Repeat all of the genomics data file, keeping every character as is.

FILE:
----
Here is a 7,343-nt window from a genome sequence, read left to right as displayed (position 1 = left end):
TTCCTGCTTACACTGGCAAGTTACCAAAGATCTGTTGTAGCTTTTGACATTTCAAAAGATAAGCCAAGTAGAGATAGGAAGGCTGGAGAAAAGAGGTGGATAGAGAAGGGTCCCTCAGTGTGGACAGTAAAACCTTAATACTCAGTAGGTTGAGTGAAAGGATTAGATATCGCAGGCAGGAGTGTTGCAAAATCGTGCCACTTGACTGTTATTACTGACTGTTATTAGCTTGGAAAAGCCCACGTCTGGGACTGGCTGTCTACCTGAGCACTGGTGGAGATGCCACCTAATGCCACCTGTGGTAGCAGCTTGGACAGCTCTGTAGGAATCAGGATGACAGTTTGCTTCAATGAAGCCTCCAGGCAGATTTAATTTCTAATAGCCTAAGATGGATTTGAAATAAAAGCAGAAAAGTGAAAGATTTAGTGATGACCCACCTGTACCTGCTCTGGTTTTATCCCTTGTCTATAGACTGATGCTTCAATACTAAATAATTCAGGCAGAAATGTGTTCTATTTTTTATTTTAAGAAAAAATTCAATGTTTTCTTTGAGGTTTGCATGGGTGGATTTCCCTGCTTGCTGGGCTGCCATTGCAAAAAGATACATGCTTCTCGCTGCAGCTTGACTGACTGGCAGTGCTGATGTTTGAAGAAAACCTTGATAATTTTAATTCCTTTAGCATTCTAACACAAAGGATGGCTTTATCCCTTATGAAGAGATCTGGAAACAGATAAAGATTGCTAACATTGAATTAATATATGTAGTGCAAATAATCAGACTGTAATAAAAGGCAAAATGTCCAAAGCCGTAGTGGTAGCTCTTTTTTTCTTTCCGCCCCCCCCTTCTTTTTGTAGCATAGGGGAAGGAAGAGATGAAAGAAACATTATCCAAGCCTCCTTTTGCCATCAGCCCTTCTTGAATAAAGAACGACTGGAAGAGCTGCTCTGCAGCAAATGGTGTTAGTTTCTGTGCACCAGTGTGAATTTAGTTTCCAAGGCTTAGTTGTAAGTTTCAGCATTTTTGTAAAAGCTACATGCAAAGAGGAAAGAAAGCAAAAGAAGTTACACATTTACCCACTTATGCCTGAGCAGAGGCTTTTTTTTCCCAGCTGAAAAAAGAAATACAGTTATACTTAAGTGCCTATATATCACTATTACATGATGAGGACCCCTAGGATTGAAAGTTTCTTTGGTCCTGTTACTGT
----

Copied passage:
Here is a 7,343-nt window from a genome sequence, read left to right as displayed (position 1 = left end):
TTCCTGCTTACACTGGCAAGTTACCAAAGATCTGTTGTAGCTTTTGACATTTCAAAAGATAAGCCAAGTAGAGATAGGAAGGCTGGAGAAAAGAGGTGGATAGAGAAGGGTCCCTCAGTGTGGACAGTAAAACCTTAATACTCAGTAGGTTGAGTGAAAGGATTAGATATCGCAGGCAGGAGTGTTGCAAAATCGTGCCACTTGACTGTTATTACTGACTGTTATTAGCTTGGAAAAGCCCACGTCTGGGACTGGCTGTCTACCTGAGCACTGGTGGAGATGCCACCTAATGCCACCTGTGGTAGCAGCTTGGACAGCTCTGTAGGAATCAGGATGACAGTTTGCTTCAATGAAGCCTCCAGGCAGATTTAATTTCTAATAGCCTAAGATGGATTTGAAATAAAAGCAGAAAAGTGAAAGATTTAGTGATGACCCACCTGTACCTGCTCTGGTTTTATCCCTTGTCTATAGACTGATGCTTCAATACTAAATAATTCAGGCAGAAATGTGTTCTATTTTTTATTTTAAGAAAAAATTCAATGTTTTCTTTGAGGTTTGCATGGGTGGATTTCCCTGCTTGCTGGGCTGCCATTGCAAAAAGATACATGCTTCTCGCTGCAGCTTGACTGACTGGCAGTGCTGATGTTTGAAGAAAACCTTGATAATTTTAATTCCTTTAGCATTCTAACACAAAGGATGGCTTTATCCCTTATGAAGAGATCTGGAAACAGATAAAGATTGCTAACATTGAATTAATATATGTAGTGCAAATAATCAGACTGTAATAAAAGGCAAAATGTCCAAAGCCGTAGTGGTAGCTCTTTTTTTCTTTCCGCCCCCCCCTTCTTTTTGTAGCATAGGGGAAGGAAGAGATGAAAGAAACATTATCCAAGCCTCCTTTTGCCATCAGCCCTTCTTGAATAAAGAACGACTGGAAGAGCTGCTCTGCAGCAAATGGTGTTAGTTTCTGTGCACCAGTGTGAATTTAGTTTCCAAGGCTTAGTTGTAAGTTTCAGCATTTTTGTAAAAGCTACATGCAAAGAGGAAAGAAAGCAAAAGAAGTTACACATTTACCCACTTATGCCTGAGCAGAGGCTTTTTTTTCCCAGCTGAAAAAAGAAATACAGTTATACTTAAGTGCCTATATATCACTATTACATGATGAGGACCCCTAGGATTGAAAGTTTCTTTGGTCCTGTTACTGT